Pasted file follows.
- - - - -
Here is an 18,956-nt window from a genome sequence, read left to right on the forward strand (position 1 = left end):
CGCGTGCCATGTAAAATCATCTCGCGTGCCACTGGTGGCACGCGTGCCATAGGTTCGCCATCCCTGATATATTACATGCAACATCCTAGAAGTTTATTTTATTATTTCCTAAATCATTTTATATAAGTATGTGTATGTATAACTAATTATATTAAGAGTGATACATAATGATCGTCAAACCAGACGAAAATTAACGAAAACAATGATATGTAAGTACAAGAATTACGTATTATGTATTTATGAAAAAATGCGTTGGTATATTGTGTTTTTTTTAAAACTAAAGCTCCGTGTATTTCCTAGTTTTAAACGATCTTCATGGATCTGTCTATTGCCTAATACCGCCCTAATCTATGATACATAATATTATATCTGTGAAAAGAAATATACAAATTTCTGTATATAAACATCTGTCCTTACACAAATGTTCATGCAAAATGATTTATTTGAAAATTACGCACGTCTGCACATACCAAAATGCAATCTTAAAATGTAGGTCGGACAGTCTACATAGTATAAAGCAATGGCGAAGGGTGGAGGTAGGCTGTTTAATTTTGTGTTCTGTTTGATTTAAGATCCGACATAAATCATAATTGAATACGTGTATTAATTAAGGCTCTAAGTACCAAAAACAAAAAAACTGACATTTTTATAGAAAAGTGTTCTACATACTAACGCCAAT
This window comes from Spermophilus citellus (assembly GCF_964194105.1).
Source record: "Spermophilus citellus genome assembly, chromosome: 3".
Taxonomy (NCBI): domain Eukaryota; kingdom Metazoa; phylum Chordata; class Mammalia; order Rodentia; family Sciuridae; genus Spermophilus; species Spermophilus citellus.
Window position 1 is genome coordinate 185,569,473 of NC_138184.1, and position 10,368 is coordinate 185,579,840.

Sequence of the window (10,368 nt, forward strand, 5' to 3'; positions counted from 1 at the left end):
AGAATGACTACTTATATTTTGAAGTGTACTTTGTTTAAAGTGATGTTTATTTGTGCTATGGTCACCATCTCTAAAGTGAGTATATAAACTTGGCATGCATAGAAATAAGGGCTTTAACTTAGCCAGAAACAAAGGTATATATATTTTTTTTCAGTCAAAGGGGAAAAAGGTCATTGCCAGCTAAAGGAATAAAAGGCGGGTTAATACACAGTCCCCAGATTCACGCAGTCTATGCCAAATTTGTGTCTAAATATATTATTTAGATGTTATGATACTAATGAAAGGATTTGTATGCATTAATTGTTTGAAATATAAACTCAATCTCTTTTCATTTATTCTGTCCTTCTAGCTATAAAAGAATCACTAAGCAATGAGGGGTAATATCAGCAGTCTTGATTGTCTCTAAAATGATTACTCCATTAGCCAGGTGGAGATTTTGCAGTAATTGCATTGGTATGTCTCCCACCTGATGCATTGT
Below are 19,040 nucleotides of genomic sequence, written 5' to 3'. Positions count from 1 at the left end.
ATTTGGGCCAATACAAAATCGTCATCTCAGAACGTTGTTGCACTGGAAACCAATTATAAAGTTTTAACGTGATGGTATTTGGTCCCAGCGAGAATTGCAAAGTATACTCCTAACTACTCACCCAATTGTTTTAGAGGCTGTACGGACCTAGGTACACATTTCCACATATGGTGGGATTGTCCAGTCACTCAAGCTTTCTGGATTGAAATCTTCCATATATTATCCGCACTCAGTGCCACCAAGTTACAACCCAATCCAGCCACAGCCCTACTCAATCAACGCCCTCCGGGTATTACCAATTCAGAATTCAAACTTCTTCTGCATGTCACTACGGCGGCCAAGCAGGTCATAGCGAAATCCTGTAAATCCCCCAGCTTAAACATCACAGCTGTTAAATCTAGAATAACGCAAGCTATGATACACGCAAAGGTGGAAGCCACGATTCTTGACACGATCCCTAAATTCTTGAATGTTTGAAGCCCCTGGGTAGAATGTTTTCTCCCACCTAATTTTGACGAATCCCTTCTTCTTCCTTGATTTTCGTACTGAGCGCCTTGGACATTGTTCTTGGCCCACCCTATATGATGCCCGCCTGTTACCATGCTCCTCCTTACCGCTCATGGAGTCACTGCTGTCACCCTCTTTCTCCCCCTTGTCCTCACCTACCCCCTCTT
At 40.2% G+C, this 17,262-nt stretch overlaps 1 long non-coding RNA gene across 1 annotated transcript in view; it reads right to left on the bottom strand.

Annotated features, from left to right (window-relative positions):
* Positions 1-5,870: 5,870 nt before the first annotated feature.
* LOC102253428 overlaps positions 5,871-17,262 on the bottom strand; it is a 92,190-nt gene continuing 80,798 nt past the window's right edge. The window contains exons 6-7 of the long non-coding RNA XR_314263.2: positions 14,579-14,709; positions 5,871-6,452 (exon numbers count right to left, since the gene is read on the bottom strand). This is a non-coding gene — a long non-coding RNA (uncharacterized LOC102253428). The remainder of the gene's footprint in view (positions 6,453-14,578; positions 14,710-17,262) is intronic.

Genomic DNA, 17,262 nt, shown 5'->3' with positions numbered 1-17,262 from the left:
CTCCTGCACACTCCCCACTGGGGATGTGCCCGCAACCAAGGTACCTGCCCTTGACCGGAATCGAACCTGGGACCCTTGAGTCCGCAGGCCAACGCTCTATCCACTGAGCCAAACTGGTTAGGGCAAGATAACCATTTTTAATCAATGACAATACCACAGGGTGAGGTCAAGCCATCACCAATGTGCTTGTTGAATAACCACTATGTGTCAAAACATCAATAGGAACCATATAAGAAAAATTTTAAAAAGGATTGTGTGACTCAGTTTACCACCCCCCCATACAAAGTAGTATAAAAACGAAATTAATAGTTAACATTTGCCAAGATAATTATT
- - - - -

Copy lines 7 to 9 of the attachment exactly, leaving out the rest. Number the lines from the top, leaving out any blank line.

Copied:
Sequence of the window (10,368 nt, forward strand, 5' to 3'; positions counted from 1 at the left end):
AGAATGACTACTTATATTTTGAAGTGTACTTTGTTTAAAGTGATGTTTATTTGTGCTATGGTCACCATCTCTAAAGTGAGTATATAAACTTGGCATGCATAGAAATAAGGGCTTTAACTTAGCCAGAAACAAAGGTATATATATTTTTTTTCAGTCAAAGGGGAAAAAGGTCATTGCCAGCTAAAGGAATAAAAGGCGGGTTAATACACAGTCCCCAGATTCACGCAGTCTATGCCAAATTTGTGTCTAAATATATTATTTAGATGTTATGATACTAATGAAAGGATTTGTATGCATTAATTGTTTGAAATATAAACTCAATCTCTTTTCATTTATTCTGTCCTTCTAGCTATAAAAGAATCACTAAGCAATGAGGGGTAATATCAGCAGTCTTGATTGTCTCTAAAATGATTACTCCATTAGCCAGGTGGAGATTTTGCAGTAATTGCATTGGTATGTCTCCCACCTGATGCATTGT
Below are 19,040 nucleotides of genomic sequence, written 5' to 3'. Positions count from 1 at the left end.